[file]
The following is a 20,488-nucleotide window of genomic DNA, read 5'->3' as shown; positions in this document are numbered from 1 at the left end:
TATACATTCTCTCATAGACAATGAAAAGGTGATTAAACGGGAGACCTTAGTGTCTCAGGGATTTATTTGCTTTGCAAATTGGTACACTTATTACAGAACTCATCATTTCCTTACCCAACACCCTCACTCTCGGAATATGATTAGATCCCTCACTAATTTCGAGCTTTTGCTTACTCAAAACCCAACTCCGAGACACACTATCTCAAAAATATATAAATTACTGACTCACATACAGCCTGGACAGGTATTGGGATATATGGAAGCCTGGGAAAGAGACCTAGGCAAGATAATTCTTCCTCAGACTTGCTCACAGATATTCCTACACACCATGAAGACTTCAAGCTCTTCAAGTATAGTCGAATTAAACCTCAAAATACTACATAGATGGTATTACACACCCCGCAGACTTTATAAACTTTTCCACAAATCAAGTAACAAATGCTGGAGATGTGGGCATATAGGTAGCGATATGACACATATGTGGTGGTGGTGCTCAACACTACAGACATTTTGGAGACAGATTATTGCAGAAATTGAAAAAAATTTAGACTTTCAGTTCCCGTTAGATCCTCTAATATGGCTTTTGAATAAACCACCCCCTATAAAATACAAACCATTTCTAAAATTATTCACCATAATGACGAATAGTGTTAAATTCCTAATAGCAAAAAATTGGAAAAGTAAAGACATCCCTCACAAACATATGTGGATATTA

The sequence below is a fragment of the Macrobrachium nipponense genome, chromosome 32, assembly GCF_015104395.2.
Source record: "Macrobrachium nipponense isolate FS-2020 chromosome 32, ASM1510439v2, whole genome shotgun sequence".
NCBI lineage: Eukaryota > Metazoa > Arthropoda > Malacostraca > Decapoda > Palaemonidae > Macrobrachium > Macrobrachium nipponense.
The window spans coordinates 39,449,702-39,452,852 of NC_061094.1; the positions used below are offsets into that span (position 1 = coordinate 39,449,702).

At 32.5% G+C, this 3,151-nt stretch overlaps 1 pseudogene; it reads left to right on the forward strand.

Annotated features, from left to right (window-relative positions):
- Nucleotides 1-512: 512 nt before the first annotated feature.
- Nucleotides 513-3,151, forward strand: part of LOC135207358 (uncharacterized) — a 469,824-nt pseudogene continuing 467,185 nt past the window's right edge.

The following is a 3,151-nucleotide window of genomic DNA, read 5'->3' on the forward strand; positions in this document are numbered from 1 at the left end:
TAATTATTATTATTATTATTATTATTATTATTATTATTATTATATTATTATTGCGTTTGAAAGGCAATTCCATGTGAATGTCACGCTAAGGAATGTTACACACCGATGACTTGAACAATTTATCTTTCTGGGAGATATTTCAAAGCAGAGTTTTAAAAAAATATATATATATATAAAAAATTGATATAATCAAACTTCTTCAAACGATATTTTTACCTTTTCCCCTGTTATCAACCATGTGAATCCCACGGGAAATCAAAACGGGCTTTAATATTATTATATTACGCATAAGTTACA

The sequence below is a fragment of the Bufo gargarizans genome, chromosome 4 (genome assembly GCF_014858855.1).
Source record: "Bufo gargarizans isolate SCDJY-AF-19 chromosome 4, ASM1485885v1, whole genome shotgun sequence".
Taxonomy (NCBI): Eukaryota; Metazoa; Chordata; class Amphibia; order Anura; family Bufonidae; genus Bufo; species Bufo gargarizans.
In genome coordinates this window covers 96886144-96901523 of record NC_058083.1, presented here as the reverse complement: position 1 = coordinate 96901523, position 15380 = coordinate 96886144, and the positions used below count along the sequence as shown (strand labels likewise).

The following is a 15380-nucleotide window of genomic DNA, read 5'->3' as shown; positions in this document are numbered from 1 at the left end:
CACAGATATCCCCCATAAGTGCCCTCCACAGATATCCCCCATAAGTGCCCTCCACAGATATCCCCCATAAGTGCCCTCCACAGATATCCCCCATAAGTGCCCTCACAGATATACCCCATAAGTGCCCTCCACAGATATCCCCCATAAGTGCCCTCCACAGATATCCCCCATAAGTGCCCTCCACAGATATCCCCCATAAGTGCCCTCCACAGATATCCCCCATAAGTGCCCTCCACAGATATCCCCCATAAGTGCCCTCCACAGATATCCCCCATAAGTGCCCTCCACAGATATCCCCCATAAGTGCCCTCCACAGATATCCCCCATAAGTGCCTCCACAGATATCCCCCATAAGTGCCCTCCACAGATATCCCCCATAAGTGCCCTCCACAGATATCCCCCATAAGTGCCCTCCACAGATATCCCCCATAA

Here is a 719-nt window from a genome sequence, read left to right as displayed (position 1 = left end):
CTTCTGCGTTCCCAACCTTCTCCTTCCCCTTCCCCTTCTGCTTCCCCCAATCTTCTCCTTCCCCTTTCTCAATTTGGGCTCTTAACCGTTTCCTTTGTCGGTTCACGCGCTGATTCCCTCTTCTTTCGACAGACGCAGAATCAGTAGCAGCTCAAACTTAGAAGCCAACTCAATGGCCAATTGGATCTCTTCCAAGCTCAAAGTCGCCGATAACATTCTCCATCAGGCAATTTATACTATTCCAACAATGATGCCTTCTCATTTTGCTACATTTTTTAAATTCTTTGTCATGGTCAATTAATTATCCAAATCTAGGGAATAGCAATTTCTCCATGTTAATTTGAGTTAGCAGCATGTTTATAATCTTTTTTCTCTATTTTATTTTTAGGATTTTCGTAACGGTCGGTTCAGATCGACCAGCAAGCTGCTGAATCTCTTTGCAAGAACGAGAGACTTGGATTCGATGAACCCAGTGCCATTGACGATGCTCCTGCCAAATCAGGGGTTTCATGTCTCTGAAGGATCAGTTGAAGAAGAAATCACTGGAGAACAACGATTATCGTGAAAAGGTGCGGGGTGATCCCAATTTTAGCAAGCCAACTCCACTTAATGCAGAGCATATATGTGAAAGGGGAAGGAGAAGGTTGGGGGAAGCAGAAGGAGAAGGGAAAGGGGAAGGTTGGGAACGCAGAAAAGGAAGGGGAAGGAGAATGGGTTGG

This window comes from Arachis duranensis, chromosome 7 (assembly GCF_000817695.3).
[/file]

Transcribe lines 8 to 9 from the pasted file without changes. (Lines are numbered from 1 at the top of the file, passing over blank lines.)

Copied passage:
Annotated features, from left to right (window-relative positions):
- Nucleotides 1-512: 512 nt before the first annotated feature.